I enjoy making the overlays (thanks mostly to xRez and GIMP),
but I don't have any specific plans to make a book with them.
Some of them work on a computer screen a lot better than they would in a book -
the Sentinel West Face (10" x 31") and Ho Chi Minh Trail (6.5" x 30") overlays are very tall and narrow.
Easy to scroll up and down on the web, but they would have a very
reduced width in a book that would fit on a bookshelf.
(Kris Solem made this point earlier when I posted a huge photo overlay for some Voodoo Dome routes in the Needles - that amount of detail doesn't fit into a 6" x 9" guidebook; it might not fit into a coffee table book, either).
The current book is topos (black and white line drawings) and I'm trying not to get too distracted! :-)
But there will be some overlay photos for locating things.
It hasn't been decided yet if they will be in color, but it's getting cheaper to use color and I struggled to find things in the previous black and white overlays.
One possibility would be to put the overlays in a PDF or similar that could be viewed on a smartphone. Some people take their phones on climbs with PDFs to look stuff up if needed. "Just don't call me." :-) "Dang it, Clint, your overlay guess was way off and now we're stuck!!!"
Ed had a cool idea of some kind of overlays integrated with an xRez type zoom-in system. I.e. you select the route(s) you want overlaid, then zoom in to see more rock detail. The line width stays the same, so the line obscures less rock as you zoom in. Maybe a "coffee table" style screen?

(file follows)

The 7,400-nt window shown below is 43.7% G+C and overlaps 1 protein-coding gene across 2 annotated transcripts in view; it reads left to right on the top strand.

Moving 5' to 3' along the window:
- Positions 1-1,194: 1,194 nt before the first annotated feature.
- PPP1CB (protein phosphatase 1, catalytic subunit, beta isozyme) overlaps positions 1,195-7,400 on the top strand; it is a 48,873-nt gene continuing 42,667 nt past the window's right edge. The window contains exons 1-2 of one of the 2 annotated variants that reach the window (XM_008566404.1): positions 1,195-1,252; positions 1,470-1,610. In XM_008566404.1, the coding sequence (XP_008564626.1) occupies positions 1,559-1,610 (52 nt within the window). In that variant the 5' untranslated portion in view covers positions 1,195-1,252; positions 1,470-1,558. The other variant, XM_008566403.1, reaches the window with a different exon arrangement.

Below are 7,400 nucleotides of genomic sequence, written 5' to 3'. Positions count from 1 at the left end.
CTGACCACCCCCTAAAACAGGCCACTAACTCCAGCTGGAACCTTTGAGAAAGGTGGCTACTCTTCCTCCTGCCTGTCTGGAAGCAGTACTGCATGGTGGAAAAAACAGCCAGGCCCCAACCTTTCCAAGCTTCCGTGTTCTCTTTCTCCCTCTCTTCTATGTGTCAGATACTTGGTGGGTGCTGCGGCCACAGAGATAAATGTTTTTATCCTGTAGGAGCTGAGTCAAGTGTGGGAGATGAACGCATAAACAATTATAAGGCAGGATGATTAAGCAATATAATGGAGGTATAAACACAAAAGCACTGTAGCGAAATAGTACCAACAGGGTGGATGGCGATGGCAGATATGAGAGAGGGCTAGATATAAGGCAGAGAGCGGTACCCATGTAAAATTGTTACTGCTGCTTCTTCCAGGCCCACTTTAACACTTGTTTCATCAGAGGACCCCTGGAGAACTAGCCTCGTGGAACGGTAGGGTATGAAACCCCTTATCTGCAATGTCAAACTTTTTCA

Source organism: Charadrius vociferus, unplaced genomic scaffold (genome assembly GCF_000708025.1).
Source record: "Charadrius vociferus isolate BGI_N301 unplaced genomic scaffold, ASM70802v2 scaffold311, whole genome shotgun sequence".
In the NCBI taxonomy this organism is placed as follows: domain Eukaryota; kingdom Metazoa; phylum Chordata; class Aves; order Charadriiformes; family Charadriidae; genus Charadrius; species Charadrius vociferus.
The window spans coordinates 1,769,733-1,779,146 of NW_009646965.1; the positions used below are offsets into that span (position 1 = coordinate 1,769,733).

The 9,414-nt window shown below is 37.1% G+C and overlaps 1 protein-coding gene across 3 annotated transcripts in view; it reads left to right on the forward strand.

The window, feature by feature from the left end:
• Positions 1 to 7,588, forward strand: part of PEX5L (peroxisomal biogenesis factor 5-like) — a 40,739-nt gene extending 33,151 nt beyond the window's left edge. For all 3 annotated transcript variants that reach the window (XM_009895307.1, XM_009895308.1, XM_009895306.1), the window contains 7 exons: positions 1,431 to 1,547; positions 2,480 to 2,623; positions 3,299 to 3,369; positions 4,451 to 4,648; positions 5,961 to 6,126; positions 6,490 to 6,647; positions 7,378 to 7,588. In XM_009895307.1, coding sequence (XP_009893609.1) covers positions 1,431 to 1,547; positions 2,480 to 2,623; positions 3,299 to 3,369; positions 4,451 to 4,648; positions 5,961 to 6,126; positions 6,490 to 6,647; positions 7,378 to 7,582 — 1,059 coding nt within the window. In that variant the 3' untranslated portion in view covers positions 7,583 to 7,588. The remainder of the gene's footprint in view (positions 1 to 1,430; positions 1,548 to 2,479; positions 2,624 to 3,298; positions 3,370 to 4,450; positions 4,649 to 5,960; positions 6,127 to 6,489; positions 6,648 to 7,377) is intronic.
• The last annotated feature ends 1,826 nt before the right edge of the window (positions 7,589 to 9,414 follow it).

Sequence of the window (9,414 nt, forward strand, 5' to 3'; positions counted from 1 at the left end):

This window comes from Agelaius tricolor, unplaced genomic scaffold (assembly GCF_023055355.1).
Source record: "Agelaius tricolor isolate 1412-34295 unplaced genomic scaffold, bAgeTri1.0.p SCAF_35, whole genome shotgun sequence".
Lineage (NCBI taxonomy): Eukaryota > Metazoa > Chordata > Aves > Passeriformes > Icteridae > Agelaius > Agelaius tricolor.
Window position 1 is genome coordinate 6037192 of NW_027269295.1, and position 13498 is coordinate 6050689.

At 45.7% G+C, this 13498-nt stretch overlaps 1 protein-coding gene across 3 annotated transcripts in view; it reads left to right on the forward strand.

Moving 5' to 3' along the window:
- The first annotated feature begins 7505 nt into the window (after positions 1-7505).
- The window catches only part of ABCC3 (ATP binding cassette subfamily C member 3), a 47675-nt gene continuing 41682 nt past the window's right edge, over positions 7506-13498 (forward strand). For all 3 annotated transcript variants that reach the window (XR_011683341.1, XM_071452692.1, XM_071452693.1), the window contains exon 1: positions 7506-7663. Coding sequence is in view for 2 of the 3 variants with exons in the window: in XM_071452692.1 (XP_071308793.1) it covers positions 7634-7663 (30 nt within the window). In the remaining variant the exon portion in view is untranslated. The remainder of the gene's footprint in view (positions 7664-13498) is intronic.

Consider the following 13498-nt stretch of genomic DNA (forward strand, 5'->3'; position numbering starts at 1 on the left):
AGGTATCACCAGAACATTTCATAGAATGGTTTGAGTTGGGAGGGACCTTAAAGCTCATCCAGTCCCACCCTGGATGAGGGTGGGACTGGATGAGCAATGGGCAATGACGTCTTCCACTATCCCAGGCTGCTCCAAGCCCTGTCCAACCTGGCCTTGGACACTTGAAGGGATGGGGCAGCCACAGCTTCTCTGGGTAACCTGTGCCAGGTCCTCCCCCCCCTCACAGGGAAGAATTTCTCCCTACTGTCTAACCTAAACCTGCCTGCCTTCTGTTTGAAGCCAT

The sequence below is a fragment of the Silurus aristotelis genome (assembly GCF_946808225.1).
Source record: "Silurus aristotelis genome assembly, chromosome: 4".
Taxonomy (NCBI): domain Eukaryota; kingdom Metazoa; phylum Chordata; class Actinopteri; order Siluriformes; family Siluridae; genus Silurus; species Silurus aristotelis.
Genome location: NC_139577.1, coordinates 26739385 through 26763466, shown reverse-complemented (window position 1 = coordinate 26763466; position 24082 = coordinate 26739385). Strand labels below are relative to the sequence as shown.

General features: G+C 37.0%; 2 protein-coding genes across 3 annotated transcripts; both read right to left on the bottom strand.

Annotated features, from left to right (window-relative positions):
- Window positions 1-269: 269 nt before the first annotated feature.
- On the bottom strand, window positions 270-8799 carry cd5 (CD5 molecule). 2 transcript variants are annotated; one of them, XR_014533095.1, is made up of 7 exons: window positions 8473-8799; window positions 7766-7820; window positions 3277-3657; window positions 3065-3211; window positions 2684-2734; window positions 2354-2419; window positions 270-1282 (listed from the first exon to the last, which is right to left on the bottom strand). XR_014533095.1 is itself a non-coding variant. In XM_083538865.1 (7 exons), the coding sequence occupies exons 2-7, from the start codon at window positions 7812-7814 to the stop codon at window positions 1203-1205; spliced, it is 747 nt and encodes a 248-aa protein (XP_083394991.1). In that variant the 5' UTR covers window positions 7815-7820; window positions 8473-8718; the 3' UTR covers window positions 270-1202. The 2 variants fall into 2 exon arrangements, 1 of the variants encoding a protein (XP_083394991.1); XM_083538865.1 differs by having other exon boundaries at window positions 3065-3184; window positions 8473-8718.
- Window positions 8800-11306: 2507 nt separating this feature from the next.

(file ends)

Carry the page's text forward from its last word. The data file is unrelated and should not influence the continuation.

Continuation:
"Armchair mountaineering" or "shadow climbing" (my old friend Dan Nguyen taught me that last term, like "shadow boxing").
Would be a money maker if you could find a cheap way of getting a big color coffee table Yo guide printed in the States or elsewhere (China!). Nice to make it a full multimedia production with continuously updated interactive links to topo pdfs and giant wall pics. Videos taken on the routes would be hot too. That way you could have all the advantages of a book and the advantages of Internet based information reinforcing one another.
To clarify my statement (woke up late with a headache!):
A big coffee-table text/graphics/image book linked to (and supported by) continuously updated online resources at a site with downloadable topos in pdf format and larger images of walls and areas too big for the printed medium all with gps coordinates you could access in the field from a smart phone. Of course, at home from a PC or Mac too.
A lot of big history and art books from publishers like Oxford University Press and eminent historians like Anthony Beevor are like that right now. More information and videos at the web site that didn't appear in the book.
Again, no easy project, but given current technology very do-able. Trip reports and topo updates too. The book could serve as a front for a sort of mini-Yosemite climbing industry. What about some funding from the AAC?
Also, lots of online videos linked to individual climbs to illustrate cruxes and belays. Even mo' work!